“You need people to push you and keep your standards high. Lallana is excellent at that, he knows when the right time is to praise and the right time to get on to you. He pushes you to your limits.”
Williams, clearly, is improving fast. Defensively there is still plenty to come, but going forward there are similarities with Seamus Coleman, the Everton captain, in terms of his tenacity and relentlessness. “He wears wingers down,” says Critchley.
One-to-one sessions at Kirkby with Rob Jones, the former Liverpool defender, have led to a vast improvement in his crossing. Not everyone can deliver a ball like Alexander-Arnold, but Williams has, in his handful of appearances, at least shown a pleasing knack for picking up assists. “I love to attack and create chances,” he says. “So I should be aiming to get assists as often as possible.”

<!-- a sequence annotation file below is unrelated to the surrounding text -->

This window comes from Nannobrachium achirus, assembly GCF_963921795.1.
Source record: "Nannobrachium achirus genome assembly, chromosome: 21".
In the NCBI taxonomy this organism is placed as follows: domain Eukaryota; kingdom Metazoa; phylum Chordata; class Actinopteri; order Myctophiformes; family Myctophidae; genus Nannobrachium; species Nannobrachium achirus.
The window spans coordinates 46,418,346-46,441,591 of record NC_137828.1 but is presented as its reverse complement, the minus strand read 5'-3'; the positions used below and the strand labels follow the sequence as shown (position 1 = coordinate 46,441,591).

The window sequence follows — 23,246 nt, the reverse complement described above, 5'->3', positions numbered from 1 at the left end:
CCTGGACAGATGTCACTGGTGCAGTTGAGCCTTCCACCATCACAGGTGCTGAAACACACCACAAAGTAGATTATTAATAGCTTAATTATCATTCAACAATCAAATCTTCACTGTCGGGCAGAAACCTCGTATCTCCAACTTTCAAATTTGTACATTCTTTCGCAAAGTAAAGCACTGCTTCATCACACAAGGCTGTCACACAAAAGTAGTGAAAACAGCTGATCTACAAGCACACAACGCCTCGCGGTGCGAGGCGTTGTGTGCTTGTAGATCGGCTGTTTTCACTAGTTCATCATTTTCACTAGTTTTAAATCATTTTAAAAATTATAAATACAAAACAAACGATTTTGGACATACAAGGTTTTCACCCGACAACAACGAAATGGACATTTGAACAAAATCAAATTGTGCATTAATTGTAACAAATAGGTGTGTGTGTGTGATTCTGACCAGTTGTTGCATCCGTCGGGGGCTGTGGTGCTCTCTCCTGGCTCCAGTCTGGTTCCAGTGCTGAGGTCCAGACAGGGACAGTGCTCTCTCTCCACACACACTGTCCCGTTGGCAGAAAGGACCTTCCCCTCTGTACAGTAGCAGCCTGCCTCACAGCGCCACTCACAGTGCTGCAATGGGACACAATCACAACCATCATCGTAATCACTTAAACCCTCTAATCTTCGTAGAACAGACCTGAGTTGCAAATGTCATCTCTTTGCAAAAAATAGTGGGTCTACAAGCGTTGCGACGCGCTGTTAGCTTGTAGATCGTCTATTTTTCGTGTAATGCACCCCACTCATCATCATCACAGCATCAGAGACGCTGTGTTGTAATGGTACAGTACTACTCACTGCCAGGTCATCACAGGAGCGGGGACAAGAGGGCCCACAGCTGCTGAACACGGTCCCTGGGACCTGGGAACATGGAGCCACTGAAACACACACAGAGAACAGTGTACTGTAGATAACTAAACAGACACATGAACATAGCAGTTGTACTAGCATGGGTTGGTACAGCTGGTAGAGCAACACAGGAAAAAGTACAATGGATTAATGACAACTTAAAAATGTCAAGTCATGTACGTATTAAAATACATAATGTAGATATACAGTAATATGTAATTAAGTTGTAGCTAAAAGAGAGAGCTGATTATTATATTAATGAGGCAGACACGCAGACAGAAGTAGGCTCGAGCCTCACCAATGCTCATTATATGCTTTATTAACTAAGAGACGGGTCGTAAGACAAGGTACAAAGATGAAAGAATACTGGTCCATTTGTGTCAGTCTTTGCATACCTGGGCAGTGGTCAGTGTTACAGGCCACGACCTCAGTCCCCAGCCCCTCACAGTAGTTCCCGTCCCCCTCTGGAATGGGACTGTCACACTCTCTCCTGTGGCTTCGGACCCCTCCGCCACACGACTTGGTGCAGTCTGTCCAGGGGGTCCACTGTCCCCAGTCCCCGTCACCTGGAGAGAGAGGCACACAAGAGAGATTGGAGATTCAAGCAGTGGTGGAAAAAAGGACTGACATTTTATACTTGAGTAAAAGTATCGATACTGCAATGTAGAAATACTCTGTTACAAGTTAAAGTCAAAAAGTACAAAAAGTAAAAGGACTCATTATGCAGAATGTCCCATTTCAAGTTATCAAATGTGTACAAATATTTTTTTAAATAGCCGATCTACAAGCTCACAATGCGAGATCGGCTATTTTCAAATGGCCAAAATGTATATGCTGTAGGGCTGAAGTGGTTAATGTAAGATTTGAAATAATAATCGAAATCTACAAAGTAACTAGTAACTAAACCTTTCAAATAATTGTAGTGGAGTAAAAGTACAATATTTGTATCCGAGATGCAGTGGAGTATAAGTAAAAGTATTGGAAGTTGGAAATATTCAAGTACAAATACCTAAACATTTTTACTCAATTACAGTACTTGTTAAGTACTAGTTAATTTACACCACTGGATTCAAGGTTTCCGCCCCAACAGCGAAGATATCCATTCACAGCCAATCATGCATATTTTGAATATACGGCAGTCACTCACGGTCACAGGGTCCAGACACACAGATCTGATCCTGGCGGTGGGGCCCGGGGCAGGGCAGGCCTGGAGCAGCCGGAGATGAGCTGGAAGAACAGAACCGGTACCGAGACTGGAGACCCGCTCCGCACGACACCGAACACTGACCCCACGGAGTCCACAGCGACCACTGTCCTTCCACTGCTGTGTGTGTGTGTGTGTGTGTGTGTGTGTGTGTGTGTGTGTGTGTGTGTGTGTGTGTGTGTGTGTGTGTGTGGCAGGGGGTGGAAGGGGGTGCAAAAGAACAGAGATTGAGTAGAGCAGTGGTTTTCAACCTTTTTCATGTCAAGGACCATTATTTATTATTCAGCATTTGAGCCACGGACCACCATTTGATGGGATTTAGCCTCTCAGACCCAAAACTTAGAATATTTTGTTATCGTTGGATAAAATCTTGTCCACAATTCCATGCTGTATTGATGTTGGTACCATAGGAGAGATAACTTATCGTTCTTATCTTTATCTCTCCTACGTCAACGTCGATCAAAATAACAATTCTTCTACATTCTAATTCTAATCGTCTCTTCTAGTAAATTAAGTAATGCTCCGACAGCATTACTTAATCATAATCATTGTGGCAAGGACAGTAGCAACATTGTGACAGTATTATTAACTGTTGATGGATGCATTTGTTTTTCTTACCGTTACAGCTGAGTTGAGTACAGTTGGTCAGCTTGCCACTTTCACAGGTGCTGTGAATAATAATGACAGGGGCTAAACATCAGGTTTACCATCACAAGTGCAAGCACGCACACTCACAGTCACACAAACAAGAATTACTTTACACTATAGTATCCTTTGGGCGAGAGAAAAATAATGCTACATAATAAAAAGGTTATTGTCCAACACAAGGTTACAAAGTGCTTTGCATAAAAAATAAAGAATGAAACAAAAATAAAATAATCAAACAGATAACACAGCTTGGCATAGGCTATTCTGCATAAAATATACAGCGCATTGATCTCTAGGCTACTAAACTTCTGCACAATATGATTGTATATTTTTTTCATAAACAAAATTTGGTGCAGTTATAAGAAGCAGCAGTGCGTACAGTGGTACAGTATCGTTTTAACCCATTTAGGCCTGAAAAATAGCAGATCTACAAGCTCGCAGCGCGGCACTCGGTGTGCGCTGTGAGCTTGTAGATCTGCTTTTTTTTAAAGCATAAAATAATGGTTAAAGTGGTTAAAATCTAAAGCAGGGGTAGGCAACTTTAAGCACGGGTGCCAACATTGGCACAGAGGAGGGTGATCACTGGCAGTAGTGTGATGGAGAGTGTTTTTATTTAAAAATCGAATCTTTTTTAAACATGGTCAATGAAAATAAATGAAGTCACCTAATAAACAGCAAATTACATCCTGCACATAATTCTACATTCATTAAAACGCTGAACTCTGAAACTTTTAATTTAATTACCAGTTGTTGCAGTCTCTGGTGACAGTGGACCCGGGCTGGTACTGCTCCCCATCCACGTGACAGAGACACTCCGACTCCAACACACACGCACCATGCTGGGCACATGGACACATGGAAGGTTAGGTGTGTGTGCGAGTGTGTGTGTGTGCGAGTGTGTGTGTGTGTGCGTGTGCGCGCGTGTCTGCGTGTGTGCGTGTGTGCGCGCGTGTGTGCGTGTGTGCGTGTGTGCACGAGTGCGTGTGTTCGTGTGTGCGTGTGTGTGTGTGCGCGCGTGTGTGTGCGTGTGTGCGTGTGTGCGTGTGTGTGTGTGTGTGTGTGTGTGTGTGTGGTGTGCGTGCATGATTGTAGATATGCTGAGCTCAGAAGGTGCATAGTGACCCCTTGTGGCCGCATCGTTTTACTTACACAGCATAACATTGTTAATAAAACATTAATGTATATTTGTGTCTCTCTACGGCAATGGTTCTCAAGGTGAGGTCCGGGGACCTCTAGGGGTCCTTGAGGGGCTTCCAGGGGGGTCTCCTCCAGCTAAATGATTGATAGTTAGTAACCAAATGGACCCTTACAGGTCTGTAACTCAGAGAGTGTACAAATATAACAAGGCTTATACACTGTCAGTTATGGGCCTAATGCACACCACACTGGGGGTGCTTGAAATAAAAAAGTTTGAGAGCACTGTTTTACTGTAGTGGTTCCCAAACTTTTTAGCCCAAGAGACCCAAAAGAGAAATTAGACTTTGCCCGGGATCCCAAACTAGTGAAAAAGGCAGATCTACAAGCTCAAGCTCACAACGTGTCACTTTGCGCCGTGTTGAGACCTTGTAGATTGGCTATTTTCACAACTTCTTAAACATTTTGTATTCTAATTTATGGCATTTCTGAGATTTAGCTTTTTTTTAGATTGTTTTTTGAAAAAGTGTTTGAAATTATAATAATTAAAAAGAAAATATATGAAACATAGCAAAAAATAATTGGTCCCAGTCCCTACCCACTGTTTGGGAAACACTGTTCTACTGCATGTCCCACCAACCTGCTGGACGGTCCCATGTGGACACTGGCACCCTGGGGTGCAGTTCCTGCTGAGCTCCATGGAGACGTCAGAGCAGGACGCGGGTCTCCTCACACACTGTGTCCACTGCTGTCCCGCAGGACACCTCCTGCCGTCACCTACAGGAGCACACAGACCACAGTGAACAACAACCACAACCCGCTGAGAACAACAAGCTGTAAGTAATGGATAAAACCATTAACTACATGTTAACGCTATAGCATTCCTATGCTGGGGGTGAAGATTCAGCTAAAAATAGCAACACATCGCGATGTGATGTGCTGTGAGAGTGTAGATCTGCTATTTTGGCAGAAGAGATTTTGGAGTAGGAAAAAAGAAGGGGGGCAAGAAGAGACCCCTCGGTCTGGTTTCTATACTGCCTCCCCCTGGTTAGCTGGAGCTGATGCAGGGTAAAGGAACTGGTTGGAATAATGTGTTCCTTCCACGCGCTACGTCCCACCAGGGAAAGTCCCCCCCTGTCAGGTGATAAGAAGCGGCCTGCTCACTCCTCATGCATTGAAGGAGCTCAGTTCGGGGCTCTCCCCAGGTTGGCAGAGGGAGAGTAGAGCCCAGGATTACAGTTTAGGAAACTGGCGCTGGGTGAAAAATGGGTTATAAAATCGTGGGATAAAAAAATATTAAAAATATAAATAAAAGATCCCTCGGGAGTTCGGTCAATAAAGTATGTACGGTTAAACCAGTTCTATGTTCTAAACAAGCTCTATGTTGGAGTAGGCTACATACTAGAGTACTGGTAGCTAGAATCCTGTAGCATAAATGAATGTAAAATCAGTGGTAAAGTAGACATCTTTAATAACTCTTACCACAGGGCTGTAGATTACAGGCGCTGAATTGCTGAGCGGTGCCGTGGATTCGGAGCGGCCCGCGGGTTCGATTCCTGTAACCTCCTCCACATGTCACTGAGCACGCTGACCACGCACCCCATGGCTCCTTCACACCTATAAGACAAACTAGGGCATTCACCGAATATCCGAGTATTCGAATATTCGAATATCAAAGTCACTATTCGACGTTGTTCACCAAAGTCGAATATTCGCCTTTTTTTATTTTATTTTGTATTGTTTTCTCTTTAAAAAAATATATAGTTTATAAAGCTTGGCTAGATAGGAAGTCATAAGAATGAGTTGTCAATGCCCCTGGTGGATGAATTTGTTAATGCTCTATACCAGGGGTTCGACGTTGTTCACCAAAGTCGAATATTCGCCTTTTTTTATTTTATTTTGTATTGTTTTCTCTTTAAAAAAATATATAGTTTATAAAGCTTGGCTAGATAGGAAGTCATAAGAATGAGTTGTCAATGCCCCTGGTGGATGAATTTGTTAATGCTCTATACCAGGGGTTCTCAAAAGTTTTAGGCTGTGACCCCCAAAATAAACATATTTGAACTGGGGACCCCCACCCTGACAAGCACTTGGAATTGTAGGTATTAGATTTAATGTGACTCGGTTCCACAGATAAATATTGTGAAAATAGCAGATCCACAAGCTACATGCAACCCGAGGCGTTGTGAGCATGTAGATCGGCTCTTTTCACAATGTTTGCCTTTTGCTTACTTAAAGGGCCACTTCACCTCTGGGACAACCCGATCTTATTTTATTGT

As for the future, the aim is simple; keep working, keep growing, keep improving.
“He won’t believe he’s a first-teamer just yet,” says Critchley. “But his aim now should be to establish himself as Trent’s understudy – and what an achievement that would be to start with.”
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The departure of Nathaniel Clyne at the end of this season – whenever that may be – will help pave the way. Certainly, Williams has made his way ahead of another promising teenager, Ki-Jana Hoever, with his performances this season.
“Playing against the best players in the world in training can only help me,” Williams says. “I’m usually up against Sadio [Mane], so that can’t be anything but helpful. Training against him every day is definitely going to improve my one-vs-one defending!
“I’ve definitely improved a lot and matured in my game a lot since going up to Melwood. I’m loving every minute of it!”